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The second challenge to sanity takes place during clinical supervision. Delving into someone else’s subconscious can be quite perilous if you cannot separate the patient’s pathology from your own. At least that was the rationale given for the relentless examination of my reactions to clinical material. "I noticed that you arrived late today," my supervisor would say, "Does this have anything to do with your difficulty in accepting authority?" As a rule, most clinical supervisors find it easier to interpret your comments rather than respond to them.
Then there is the daily exposure to severe maladjustment. The spectrum of psychopathology is as dynamic as it is challenging. For some, Human nature provides the creative impetus for music, art, and poetry. It is quite simply a job for the clinical psychologist. A similar process is experienced by policemen who adopt a dismal perception of the world that is based upon crime and punishment, or firemen who notice subtle safety infringements while out with the family for dinner. Fleeing from threat, danger, or bizarreness may be considered a natural reaction among normal people. But the clinical psychologist tries to engage, to confront, and to contain. In time one develops a defensive barrier, in the form of professionalism, which helps maintain the vital boundaries needed for self-preservation.
It is the banal, and sometimes ridiculous, reactions of others at cocktail parties that set the psychologist apart from normal people. "So, what am I thinking?" someone might challenge – assuming that I had the extrasensory powers of a telepathic medium. Or they might call a friend over and teasingly joke, "Here’s someone you gotta meet. He needs a shrink." Over the years I have developed a fund of reactions to these embarrassing situations. There are funny responses, mischievous ones, and serious ones – depending on my mood. For instance, a not uncommon question is, "What is the difference between a psychologist and a psychiatrist?" to which I might say, "Oh, about 40 bucks an hour," if I wanted to be funny.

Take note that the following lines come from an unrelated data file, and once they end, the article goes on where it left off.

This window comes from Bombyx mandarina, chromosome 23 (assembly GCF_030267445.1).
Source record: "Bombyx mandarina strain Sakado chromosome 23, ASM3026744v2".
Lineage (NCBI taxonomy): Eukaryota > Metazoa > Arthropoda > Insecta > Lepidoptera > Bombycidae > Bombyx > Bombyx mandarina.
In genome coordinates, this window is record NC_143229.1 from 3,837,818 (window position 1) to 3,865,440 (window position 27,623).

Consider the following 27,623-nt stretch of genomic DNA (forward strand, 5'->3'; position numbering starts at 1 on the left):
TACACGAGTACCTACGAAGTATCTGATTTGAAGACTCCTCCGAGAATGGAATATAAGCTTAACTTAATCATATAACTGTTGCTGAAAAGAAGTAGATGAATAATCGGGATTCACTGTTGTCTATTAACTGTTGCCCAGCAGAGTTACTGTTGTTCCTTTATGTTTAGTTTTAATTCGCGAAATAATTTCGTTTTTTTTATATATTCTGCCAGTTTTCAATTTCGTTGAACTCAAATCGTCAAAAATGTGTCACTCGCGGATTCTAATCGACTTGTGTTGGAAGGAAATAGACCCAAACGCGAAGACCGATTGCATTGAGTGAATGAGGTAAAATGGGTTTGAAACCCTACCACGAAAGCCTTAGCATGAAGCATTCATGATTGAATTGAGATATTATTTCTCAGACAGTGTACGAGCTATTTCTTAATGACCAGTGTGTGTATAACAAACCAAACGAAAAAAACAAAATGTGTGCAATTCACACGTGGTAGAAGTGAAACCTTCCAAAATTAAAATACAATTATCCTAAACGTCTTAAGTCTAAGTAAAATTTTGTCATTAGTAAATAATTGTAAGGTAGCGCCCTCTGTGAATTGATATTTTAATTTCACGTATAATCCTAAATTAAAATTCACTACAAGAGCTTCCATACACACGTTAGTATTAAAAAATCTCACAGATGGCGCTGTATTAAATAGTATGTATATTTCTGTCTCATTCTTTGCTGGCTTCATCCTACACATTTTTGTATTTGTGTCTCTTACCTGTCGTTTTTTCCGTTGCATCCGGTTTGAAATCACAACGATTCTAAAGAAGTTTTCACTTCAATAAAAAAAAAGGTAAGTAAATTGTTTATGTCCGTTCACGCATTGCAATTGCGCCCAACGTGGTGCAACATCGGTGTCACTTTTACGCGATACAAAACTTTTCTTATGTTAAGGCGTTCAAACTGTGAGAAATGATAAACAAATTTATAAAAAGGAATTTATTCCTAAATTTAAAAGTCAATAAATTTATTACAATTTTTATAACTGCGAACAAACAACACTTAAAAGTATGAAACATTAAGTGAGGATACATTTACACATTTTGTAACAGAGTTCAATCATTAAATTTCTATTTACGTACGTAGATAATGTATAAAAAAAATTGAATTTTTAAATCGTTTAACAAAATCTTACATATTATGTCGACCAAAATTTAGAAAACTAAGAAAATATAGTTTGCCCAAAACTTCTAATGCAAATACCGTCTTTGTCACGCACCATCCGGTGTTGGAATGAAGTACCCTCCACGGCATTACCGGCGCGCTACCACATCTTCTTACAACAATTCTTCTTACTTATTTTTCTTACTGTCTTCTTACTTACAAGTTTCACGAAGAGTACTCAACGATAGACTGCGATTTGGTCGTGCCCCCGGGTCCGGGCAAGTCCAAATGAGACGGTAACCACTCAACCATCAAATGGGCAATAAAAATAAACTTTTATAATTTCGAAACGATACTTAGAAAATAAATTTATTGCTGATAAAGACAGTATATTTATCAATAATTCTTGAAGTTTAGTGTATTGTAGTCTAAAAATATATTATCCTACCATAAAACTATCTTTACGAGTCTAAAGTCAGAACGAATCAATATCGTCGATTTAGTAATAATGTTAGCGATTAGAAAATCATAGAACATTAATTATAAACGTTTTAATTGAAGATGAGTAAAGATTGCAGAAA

The question that I hate the most is, "So, what made you become a Shrink?" It is asked in the same manner that one might wonder why someone was a vegetarian. My response is either non-committal, evasive, or funny. Failing this I ask, "So, why is that question so important to you?" in a classical analytical tone of voice, as Freud would have responded. Invariably the topic is changed.
Don’t get me wrong. I like being a Shrink. No day is like the previous one. The complexities of Human Nature continue to fascinate me. I get a great sense of satisfaction from managing to identify the underlying issues that drive people to behave illogically. Manoeuvring through the rigid defences of a paranoid schizophrenic can be as exciting as playing chess. Encouraging someone bent on suicide to re-engage in life is rewarding. Every day presents a new challenge.
Over the years I have managed to build up a robust private practice in a plush tree-lined suburban neighbourhood. My office has a large green leather sofa and matching armchair, where I usually sit. A tropical fish tank stands between two large windows that face the East. Books that line the walls are not just for show. A large flat screen computer monitor sits on my antique oak desk in a corner, which is lit with expensive china-based table lamps.
Looking around me I can understand why others consider me ‘established’. Indeed, things worked out well, considering. Few would guess how far I had come. No one has any idea that my career began in the slums of the Bronx. What would they say if they knew about the gang life, the crime, and the poverty? They certainly won’t understand why I did what I did, back in 1969, unless they heard the whole story.